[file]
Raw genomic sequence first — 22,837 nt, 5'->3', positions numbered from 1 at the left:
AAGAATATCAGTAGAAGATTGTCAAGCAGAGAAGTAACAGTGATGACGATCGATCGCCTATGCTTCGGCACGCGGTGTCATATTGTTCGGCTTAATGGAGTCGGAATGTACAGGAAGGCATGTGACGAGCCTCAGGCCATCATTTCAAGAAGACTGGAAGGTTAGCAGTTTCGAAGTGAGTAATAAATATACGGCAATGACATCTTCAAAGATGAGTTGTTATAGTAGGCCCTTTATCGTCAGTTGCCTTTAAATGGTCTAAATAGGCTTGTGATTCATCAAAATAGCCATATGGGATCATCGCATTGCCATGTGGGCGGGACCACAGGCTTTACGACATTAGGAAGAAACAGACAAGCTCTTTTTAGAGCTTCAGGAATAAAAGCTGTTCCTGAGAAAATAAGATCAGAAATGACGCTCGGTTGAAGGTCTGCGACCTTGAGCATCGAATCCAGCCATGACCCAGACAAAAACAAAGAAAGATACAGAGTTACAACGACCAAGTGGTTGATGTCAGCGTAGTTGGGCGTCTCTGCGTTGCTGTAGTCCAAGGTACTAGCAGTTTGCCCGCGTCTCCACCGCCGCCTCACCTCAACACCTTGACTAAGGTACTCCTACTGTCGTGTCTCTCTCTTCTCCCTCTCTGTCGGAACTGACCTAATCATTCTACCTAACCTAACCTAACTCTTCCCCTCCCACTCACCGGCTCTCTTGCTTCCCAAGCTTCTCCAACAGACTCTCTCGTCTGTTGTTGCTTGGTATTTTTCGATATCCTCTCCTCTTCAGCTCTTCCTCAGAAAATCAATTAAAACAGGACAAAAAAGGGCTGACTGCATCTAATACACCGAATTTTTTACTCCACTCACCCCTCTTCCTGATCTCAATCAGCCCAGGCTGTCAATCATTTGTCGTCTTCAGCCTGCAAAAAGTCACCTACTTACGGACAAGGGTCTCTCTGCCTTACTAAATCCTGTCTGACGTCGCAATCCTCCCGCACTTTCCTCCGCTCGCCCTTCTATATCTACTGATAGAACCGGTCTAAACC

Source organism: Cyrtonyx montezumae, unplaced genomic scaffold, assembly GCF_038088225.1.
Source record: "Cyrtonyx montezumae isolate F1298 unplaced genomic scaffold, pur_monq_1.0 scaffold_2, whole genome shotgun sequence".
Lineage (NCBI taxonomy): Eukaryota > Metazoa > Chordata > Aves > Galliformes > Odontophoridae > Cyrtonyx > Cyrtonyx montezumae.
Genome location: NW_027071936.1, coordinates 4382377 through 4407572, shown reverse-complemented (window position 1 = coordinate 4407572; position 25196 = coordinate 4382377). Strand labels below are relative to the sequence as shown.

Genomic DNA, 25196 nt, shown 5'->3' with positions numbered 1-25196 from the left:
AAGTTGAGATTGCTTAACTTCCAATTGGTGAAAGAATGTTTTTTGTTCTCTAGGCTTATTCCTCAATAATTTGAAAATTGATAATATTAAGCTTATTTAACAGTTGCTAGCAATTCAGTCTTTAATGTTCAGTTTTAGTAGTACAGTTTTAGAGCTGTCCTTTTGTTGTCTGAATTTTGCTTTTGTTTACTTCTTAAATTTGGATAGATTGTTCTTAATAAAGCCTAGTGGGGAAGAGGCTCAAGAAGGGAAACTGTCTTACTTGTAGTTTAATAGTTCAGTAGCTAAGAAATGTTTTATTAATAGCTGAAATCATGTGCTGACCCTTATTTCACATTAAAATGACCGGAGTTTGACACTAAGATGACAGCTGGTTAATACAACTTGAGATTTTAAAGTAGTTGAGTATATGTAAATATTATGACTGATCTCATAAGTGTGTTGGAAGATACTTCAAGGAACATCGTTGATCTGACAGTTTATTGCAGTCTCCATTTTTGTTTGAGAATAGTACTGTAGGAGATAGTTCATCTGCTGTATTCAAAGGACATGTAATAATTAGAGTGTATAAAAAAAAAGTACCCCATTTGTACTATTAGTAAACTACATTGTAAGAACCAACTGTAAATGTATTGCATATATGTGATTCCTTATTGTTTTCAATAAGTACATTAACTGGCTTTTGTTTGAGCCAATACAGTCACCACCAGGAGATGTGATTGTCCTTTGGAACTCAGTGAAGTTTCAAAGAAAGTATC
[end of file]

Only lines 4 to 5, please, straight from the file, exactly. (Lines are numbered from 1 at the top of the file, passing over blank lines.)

Source record: "Cyrtonyx montezumae isolate F1298 unplaced genomic scaffold, pur_monq_1.0 scaffold_2, whole genome shotgun sequence".
Lineage (NCBI taxonomy): Eukaryota > Metazoa > Chordata > Aves > Galliformes > Odontophoridae > Cyrtonyx > Cyrtonyx montezumae.